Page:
These list are not conflicting of eachother, Instead Yajnavalkya’s list is an elaboration of the list provided by Patanjali with a bit of crossover into the niyamas listed by the sage. So for sake of clarity let’s stick to the Patanjali’s more concise list while acknowledging the value of Yajnavalkya’s additions.
The foundation of the yamas is AHIMSA.
Himsa means to harm. Adding the prefix “a” flips the meaning. So the tenent of ahimsa is to not harm any being through our actions, yes, but also our thoughts and words. Sometimes ahimsa is not “convenient” to the way the world encourages us to live. However, to avoid accumulating more mental agitation and confusion which clouds our mind’s capacity to go within, it is imperative. As Ramaswami reminds us this tenent isn’t necessarily for everyone but it is for the yogabhyasi.
The initial practice of Ahimsa (and the yamas in general) may be referred to as “just, pause” over “just cause.” In our day-to-day interactions we can find 1000+ reasons (just cause) to react, engage, get angry, or lash out. And here is the rub: often times we are not wrong. There is a lot of injustice in the world; dukha is prevalent and plants a lot of seeds. However, we have to remember that our world is just that- a projection of our own citta vrttis (pleasing, painful and neutral) i.e. the way we have categorized and projected all of the information we absorb. So…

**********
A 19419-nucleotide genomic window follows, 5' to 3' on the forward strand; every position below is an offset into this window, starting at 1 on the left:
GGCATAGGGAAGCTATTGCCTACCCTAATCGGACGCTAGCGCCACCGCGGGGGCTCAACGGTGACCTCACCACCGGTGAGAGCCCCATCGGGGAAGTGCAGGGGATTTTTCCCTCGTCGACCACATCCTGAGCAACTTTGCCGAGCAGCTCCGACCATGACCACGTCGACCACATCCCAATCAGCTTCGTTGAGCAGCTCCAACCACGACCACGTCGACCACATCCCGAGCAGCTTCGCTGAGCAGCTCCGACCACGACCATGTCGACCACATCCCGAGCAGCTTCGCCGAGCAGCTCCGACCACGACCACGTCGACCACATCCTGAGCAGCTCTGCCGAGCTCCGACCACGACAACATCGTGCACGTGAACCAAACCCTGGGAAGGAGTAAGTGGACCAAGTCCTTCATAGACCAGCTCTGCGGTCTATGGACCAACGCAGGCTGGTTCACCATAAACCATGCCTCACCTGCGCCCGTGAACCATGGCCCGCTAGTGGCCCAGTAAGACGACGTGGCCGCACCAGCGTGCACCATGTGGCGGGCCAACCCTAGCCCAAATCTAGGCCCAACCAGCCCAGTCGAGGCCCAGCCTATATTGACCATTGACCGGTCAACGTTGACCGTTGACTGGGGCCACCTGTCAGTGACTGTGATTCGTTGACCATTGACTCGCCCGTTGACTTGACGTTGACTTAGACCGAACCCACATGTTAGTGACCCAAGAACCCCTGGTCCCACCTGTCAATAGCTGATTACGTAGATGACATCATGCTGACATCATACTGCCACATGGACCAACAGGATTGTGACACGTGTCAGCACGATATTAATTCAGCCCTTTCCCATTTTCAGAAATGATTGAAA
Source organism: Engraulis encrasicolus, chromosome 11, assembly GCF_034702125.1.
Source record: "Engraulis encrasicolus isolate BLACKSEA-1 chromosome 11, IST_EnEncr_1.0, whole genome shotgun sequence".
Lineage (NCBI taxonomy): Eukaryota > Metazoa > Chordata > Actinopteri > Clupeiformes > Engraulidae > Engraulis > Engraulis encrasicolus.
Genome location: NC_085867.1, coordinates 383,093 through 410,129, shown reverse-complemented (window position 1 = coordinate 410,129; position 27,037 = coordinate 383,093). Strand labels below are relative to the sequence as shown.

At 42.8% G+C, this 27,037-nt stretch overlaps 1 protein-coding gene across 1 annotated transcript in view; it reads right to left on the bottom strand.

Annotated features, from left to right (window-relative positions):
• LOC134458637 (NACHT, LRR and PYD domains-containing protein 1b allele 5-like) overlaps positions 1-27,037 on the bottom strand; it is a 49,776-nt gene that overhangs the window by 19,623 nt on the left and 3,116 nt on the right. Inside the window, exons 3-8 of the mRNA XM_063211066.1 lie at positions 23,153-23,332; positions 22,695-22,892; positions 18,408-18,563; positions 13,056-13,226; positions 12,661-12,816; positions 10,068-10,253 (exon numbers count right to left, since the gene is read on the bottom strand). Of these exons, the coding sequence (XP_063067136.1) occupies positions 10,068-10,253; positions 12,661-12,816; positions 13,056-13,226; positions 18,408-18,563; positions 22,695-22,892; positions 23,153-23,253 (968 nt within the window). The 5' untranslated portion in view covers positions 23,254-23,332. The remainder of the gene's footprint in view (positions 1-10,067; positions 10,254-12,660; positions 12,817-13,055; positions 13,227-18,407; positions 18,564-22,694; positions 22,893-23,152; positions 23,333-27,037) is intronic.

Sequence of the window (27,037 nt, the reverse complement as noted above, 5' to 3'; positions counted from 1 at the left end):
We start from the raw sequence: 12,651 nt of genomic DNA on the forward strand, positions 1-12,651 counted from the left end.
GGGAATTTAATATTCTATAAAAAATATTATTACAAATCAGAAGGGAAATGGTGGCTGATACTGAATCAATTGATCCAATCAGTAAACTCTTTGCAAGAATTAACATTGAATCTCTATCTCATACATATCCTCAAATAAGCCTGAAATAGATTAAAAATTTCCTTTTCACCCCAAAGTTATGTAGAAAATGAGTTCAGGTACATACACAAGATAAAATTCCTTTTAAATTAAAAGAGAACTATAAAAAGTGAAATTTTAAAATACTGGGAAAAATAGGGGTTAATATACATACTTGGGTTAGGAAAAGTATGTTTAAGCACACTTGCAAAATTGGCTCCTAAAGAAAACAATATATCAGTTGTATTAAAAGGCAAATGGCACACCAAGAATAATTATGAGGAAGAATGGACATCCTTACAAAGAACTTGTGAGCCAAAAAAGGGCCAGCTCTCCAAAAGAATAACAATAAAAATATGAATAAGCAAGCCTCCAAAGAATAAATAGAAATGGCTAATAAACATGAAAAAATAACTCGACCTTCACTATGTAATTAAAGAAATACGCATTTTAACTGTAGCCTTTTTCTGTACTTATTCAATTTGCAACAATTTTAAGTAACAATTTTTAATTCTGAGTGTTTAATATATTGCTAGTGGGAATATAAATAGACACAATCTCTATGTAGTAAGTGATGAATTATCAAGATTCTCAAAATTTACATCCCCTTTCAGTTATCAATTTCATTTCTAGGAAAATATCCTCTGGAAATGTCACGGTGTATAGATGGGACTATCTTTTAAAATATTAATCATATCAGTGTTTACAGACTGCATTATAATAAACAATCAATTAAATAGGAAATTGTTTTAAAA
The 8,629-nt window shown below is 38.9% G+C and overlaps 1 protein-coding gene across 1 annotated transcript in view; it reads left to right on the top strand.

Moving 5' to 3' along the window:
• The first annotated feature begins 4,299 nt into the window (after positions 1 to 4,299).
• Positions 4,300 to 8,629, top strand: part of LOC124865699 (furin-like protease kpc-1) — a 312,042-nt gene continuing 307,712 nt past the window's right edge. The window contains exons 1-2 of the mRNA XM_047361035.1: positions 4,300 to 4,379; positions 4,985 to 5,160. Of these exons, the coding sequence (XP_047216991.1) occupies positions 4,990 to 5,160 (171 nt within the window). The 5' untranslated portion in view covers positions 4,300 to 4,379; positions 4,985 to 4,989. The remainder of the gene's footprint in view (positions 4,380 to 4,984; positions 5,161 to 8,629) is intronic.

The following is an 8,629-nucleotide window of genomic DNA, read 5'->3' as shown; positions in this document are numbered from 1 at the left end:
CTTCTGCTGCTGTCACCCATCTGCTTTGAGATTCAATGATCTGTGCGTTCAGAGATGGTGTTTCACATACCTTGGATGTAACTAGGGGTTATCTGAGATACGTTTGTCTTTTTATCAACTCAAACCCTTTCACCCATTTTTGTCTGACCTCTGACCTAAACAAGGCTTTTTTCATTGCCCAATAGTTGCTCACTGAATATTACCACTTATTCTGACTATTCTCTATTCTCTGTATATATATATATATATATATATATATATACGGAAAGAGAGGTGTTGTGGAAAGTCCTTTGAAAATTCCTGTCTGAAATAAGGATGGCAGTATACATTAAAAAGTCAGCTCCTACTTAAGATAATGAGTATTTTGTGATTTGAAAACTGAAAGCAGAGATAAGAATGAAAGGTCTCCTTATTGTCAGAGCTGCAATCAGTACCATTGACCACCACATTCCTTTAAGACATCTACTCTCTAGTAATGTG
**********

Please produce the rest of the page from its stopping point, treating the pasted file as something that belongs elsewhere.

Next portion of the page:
whenever the mind has doubts (vitarka) about following the implemented (badhane) ethical standards, or is distracted by old habits think (bhavanam) of the other side (pratipaksa).
…before we react with “just cause” it is a good idea to “just, pause” and consider the alternative (pratipaksha bhavanam). It is the pause that allows us time to consider and evaluate whether our reactivity is coming from a limited perspective and misinformation (viparyaya) or if we are engaging with the intellect in a neutral and discerning playing field towards proper perception. Pro-tip: often times it is the former.
As Patanjali warns us in the Samadhi Pada vs 5:
The chitta vrttis (vrttayah) are of 5 types (pancatayyah). These 5 types can be harmful (klishta) or helpful (aklishtah).